70% of Americans now support Medicare-for-all—here's how single-payer could affect you
The vast majority of Americans, 70 percent, now support Medicare-for-all, otherwise known as single-payer health care, according to a new Reuters survey. That includes 85 percent of Democrats and 52 percent of Republicans. Only 20 percent of Americans say they outright oppose the idea.
"Medicare is a very popular program, so the idea of expanding it to everyone is popular as well," Larry Levitt, senior vice president for health reform at the Kaiser Family Foundation, tells CNBC Make It. "The advantage of Medicare-for-all, which is much closer to how the rest of the world provides health care to their residents, is that you can achieve universal coverage at a lower cost."
The problem with health care in the US For at least a decade, most Americans have been dissatisfied with the country's largely for-profit health-care system, according to Gallup. In a poll last year, 71 percent of respondents said the system is "in a state of crisis" or "has major problems."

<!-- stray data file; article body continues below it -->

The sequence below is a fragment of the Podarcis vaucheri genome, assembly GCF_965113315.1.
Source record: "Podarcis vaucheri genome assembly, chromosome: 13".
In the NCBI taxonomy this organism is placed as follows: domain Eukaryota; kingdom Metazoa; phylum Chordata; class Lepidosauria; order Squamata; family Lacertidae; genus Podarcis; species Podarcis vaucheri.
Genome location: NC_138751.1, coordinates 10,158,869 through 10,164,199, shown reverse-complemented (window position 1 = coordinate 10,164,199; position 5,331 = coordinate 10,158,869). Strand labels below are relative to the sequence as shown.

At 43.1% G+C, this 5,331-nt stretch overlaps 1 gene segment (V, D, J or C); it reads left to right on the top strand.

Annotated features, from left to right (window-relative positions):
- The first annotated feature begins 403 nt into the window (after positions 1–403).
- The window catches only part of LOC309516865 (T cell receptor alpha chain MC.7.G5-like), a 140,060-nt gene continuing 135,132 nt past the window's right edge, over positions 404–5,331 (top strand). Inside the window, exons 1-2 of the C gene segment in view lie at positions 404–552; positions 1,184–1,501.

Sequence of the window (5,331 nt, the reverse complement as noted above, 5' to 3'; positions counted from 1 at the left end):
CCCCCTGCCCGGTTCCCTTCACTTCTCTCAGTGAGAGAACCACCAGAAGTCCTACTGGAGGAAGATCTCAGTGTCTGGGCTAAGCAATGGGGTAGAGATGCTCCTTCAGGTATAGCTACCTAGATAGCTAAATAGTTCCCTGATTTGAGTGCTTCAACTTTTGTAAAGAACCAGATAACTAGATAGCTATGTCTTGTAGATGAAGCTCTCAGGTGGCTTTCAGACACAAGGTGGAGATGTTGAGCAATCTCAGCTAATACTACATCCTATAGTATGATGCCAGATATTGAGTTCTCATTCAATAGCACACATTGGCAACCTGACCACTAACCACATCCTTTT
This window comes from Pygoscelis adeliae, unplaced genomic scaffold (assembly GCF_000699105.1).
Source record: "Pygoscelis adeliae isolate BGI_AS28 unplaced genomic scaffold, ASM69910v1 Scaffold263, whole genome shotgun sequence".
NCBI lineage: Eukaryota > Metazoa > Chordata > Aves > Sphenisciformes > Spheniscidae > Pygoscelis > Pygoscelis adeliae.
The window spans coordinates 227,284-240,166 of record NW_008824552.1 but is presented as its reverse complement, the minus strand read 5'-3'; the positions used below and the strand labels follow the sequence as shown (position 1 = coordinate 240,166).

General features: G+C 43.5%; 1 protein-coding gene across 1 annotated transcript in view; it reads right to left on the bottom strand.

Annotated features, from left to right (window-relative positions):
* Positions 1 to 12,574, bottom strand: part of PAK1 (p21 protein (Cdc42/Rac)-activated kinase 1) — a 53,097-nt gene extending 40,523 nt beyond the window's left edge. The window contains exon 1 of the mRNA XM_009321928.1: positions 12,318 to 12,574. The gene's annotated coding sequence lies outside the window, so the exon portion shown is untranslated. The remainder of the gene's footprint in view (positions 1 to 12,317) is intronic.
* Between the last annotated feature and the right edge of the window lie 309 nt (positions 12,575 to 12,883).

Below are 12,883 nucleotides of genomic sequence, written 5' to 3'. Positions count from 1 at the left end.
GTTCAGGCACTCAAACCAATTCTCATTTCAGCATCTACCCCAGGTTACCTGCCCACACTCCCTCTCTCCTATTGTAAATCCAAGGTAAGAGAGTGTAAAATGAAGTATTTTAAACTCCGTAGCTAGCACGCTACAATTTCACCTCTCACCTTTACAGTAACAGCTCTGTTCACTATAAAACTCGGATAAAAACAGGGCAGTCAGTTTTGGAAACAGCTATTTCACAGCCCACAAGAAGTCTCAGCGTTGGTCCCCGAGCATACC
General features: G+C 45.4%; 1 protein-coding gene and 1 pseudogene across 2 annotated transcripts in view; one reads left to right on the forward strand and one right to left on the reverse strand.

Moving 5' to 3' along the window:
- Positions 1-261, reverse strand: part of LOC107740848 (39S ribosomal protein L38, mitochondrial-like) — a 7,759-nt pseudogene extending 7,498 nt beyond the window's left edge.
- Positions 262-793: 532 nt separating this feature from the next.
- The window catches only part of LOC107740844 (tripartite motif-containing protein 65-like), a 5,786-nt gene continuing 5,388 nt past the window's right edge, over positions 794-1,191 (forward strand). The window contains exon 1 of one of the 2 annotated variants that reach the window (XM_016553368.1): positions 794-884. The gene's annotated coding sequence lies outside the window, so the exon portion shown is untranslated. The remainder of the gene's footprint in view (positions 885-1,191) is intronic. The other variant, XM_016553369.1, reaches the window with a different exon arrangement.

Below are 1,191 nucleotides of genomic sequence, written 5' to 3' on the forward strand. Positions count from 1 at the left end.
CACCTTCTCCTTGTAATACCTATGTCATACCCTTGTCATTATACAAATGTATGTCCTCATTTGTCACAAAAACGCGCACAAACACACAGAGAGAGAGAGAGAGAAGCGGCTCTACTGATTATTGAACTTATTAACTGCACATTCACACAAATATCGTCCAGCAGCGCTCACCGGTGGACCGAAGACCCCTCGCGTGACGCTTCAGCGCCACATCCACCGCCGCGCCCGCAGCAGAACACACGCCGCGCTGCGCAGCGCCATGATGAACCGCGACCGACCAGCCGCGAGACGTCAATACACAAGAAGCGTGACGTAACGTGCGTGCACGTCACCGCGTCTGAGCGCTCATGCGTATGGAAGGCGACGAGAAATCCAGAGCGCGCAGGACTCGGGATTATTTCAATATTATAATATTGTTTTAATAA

Health care in the U.S. is criticized primarily for its inefficiency, inaccessibility and ever-rising costs. The average annual deductible for employer-sponsored health care plans, which make up most of the plans in the U.S., was $1,505 in 2017, compared to $303 in 2006, according to the KFF.
Why would we do what only two countries in the world do? And they have terrible health care.
Liberal heads are exploding, so easy. Betty and Tommy sure got triggered.